I understand PPAs but Docker is new to me. How are Docker and Dockerfiles different from Ubuntu's Personal Package Archives (PPA), in terms of package management?
closed as off-topic by andol, dawud, HBruijn, mdpc, Cristian Ciupitu Jul 11 at 12:40
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Packages and container images are two ways of distributing software while avoiding conflicts, although they do so using quite different approaches.
Packages are bundles of files that are installed by a package manager such as RPM in RHEL or APT in Ubuntu, which checks to make sure that multiple packages use compatible libraries, do not use the same filenames, etc., before writing the files into one shared filesystem. Users can then start programs directly.
Packages usually come from repositories, and it's up to the people running the repositories to decide which package gets control of each filename, network port, system user ID, etc., as well as which versions of programs get packaged. Packages are built from specification files that list which files should be included.
PPAs (Personal Package Archives) allow individuals and small groups to publish their own packages, for software that hasn't yet been accepted into the main repositories.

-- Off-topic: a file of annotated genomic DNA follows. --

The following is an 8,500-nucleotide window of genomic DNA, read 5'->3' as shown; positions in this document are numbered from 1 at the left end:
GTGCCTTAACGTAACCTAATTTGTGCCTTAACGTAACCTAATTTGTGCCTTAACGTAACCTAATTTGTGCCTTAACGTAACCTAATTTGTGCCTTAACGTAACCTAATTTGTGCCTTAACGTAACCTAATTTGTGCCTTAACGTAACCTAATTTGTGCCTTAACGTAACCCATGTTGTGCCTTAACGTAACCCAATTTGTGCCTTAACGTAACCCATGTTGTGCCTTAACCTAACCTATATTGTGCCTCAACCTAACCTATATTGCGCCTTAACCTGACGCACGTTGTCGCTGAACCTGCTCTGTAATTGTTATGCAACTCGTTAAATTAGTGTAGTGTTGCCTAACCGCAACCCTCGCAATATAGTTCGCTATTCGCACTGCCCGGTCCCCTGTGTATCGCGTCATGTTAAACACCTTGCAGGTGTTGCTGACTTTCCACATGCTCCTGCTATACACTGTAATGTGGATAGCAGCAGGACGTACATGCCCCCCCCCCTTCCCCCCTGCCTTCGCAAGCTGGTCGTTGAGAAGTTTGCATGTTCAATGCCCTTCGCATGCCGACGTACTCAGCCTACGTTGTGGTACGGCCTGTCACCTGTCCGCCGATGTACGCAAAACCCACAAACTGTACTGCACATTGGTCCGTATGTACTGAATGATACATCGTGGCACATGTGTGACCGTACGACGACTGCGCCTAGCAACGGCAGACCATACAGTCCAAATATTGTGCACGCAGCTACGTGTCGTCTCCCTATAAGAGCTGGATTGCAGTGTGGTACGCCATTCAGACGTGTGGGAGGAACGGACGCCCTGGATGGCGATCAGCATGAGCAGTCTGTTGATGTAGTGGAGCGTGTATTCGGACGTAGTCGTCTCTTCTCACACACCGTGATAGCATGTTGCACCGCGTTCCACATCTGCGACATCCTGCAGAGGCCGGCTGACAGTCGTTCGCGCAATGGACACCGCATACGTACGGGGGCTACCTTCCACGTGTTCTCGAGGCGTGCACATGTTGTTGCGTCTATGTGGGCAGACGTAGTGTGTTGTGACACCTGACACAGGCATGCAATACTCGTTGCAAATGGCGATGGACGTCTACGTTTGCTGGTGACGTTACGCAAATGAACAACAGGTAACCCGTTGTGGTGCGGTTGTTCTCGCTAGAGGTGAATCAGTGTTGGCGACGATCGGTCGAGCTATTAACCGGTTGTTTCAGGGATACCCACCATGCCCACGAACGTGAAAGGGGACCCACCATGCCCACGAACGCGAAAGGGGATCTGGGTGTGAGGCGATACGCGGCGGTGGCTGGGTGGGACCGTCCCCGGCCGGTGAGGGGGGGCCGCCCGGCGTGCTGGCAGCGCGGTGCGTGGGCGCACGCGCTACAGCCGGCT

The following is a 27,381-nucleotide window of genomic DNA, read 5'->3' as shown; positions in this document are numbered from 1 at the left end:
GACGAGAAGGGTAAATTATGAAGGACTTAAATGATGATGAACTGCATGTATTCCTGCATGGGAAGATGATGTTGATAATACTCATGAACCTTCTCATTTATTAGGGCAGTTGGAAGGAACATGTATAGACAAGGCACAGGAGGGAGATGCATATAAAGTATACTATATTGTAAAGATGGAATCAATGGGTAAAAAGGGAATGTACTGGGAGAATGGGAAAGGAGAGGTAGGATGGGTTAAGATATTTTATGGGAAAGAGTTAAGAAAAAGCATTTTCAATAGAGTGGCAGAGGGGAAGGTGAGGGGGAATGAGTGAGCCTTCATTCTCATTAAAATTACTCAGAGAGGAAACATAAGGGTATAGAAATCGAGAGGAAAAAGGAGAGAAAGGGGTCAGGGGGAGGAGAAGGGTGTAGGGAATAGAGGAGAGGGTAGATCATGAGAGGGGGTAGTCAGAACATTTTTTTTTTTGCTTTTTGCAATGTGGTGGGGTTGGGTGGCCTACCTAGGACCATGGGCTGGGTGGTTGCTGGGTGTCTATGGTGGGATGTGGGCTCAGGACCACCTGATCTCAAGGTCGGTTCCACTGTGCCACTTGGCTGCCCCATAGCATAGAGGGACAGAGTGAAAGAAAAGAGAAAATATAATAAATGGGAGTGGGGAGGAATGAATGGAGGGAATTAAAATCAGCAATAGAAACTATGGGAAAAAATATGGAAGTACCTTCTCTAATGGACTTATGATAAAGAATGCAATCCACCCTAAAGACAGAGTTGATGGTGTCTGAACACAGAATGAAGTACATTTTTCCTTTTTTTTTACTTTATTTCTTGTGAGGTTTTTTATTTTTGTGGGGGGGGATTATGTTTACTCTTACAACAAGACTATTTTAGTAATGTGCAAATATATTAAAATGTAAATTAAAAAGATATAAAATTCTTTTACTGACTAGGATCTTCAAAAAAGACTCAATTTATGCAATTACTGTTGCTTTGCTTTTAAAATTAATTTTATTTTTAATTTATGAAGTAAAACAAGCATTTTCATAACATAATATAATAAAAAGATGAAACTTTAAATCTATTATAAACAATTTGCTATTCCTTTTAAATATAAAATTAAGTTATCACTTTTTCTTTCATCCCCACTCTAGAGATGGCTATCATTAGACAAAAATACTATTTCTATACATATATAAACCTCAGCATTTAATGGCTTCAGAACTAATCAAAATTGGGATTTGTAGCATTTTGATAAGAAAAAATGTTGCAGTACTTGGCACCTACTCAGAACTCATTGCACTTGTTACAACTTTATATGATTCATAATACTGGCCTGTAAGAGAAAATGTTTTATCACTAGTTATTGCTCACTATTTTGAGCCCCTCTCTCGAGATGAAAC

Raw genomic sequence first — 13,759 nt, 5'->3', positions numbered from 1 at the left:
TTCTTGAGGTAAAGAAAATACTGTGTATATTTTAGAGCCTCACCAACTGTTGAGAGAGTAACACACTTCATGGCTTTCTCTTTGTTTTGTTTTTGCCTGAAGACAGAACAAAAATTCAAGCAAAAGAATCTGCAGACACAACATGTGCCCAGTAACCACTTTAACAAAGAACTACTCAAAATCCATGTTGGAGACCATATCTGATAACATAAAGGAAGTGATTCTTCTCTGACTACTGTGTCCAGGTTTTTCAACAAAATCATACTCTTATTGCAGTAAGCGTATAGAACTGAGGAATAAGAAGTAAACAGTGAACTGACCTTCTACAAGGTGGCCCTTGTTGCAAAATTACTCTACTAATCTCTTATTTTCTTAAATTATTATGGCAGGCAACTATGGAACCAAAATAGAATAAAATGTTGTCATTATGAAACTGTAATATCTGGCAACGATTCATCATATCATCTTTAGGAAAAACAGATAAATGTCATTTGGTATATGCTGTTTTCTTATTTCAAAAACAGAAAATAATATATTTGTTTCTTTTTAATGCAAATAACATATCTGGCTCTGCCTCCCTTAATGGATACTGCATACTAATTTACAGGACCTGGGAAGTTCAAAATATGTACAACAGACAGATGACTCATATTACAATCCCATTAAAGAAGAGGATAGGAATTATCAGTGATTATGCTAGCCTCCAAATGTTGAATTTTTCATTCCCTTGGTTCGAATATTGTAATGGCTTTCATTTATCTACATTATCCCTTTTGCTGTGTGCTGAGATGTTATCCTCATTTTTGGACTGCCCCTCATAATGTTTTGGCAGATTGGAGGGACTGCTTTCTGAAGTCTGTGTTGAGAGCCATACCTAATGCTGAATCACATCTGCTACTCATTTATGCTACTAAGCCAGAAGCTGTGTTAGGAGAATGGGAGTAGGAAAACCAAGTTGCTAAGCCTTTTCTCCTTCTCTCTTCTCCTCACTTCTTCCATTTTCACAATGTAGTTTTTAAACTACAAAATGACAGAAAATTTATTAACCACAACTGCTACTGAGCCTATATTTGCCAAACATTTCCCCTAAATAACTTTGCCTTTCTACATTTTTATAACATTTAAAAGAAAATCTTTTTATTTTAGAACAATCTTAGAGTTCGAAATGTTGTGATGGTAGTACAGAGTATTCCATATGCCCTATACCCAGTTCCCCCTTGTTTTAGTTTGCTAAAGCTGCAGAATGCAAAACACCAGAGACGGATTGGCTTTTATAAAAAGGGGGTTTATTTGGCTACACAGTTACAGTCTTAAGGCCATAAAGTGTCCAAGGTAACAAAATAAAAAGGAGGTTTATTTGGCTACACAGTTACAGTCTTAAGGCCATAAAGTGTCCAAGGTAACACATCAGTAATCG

Containers are sandboxes in which a program or group of programs can run, isolated from the rest of the system. Thanks to the Linux kernel's support for per-process namespaces, they can only access their own files (with a separate root directory and mount table), network interfaces, etc. (Like a much more comprehensive form of chroot.)
Because a container can only access its own files, there are images, bundles of files that form the initial state of a container. There's no need for the same kind of coordination as there is with packages, because of the sandboxing. Each container includes the particular versions of libraries that it needs.
Docker is a container manager: it starts up containers from specified images, sets up their network interfaces, logs their output, etc.
It also manages images: it can build them from scripts called Dockerfiles, and upload them to and download them from the Docker Hub, a set of (mostly) user-controlled repositories.
The two approaches can be combined: you can create an image based on a minimal RHEL or Ubuntu image, and install packages within it using yum or apt-get running inside a container.
The reverse could also be possible: a package could install an image, though I've not heard of anyone doing that.
And of course the easiest way to install Docker itself is with a package manager.
Likewise, there's still roles for configuration management systems like Puppet and Chef: setting up containers on the inside, or controlling which containers are deployed on which machines and connecting them all together.